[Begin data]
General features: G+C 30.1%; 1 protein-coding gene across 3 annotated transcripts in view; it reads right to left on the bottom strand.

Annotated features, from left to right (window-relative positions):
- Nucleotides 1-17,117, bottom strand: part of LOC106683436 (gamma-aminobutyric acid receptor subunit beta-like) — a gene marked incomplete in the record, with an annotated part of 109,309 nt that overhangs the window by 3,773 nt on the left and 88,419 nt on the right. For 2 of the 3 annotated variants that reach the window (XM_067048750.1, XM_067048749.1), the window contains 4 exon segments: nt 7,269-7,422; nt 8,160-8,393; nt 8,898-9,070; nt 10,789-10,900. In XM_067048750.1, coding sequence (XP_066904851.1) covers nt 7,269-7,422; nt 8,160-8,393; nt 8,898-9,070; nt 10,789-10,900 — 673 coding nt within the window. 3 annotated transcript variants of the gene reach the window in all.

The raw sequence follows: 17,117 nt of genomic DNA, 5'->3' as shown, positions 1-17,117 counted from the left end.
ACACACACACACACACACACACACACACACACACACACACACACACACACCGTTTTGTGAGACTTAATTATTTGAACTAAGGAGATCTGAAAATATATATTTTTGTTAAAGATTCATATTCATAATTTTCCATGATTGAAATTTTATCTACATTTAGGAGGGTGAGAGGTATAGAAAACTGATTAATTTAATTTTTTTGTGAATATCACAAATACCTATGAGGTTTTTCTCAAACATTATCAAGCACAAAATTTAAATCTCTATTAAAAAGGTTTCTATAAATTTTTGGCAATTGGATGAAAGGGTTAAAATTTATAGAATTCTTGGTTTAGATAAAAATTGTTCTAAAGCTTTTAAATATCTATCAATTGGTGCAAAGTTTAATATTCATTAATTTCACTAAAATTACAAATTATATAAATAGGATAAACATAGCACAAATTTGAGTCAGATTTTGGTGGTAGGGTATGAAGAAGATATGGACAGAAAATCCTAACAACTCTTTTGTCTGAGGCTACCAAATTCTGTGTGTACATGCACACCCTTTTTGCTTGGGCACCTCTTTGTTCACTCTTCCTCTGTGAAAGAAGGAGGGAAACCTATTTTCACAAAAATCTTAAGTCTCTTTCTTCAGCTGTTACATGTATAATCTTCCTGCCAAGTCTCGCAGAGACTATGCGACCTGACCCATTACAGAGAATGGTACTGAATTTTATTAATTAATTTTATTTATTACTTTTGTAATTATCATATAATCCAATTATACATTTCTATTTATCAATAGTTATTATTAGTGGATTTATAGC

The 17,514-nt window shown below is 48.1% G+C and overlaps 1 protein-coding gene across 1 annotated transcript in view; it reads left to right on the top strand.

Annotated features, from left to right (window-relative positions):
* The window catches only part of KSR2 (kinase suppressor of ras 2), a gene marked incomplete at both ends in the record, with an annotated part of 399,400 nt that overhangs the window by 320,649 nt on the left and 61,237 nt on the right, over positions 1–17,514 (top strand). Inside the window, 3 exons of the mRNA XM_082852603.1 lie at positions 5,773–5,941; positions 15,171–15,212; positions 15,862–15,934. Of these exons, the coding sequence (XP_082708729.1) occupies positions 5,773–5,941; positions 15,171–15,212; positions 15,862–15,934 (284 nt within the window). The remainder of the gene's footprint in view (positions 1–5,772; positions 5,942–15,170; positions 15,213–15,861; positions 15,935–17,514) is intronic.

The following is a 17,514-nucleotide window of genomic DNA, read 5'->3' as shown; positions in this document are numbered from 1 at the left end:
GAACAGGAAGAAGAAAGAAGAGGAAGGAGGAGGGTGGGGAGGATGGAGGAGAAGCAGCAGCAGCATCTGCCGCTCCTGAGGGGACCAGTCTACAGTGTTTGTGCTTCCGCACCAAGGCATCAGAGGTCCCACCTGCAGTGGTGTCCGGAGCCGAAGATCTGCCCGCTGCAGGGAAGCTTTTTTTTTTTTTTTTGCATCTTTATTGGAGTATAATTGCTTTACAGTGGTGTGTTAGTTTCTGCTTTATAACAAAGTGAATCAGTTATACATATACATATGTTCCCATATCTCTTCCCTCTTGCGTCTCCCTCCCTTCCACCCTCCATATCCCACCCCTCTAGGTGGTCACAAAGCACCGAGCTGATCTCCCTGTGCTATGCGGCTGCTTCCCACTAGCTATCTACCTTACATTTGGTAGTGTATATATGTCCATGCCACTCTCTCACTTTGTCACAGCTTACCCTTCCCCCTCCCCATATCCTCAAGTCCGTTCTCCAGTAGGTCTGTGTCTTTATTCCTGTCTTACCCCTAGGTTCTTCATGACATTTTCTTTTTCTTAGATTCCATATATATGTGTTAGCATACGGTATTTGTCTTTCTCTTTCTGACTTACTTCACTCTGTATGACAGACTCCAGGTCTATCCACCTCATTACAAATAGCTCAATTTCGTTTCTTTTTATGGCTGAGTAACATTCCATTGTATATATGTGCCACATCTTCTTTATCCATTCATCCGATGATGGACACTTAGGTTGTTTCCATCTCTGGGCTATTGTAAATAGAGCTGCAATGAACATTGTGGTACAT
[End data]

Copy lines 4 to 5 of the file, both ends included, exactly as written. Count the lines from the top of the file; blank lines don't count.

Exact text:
The raw sequence follows: 17,117 nt of genomic DNA, 5'->3' as shown, positions 1-17,117 counted from the left end.
ACACACACACACACACACACACACACACACACACACACACACACACACACCGTTTTGTGAGACTTAATTATTTGAACTAAGGAGATCTGAAAATATATATTTTTGTTAAAGATTCATATTCATAATTTTCCATGATTGAAATTTTATCTACATTTAGGAGGGTGAGAGGTATAGAAAACTGATTAATTTAATTTTTTTGTGAATATCACAAATACCTATGAGGTTTTTCTCAAACATTATCAAGCACAAAATTTAAATCTCTATTAAAAAGGTTTCTATAAATTTTTGGCAATTGGATGAAAGGGTTAAAATTTATAGAATTCTTGGTTTAGATAAAAATTGTTCTAAAGCTTTTAAATATCTATCAATTGGTGCAAAGTTTAATATTCATTAATTTCACTAAAATTACAAATTATATAAATAGGATAAACATAGCACAAATTTGAGTCAGATTTTGGTGGTAGGGTATGAAGAAGATATGGACAGAAAATCCTAACAACTCTTTTGTCTGAGGCTACCAAATTCTGTGTGTACATGCACACCCTTTTTGCTTGGGCACCTCTTTGTTCACTCTTCCTCTGTGAAAGAAGGAGGGAAACCTATTTTCACAAAAATCTTAAGTCTCTTTCTTCAGCTGTTACATGTATAATCTTCCTGCCAAGTCTCGCAGAGACTATGCGACCTGACCCATTACAGAGAATGGTACTGAATTTTATTAATTAATTTTATTTATTACTTTTGTAATTATCATATAATCCAATTATACATTTCTATTTATCAATAGTTATTATTAGTGGATTTATAGC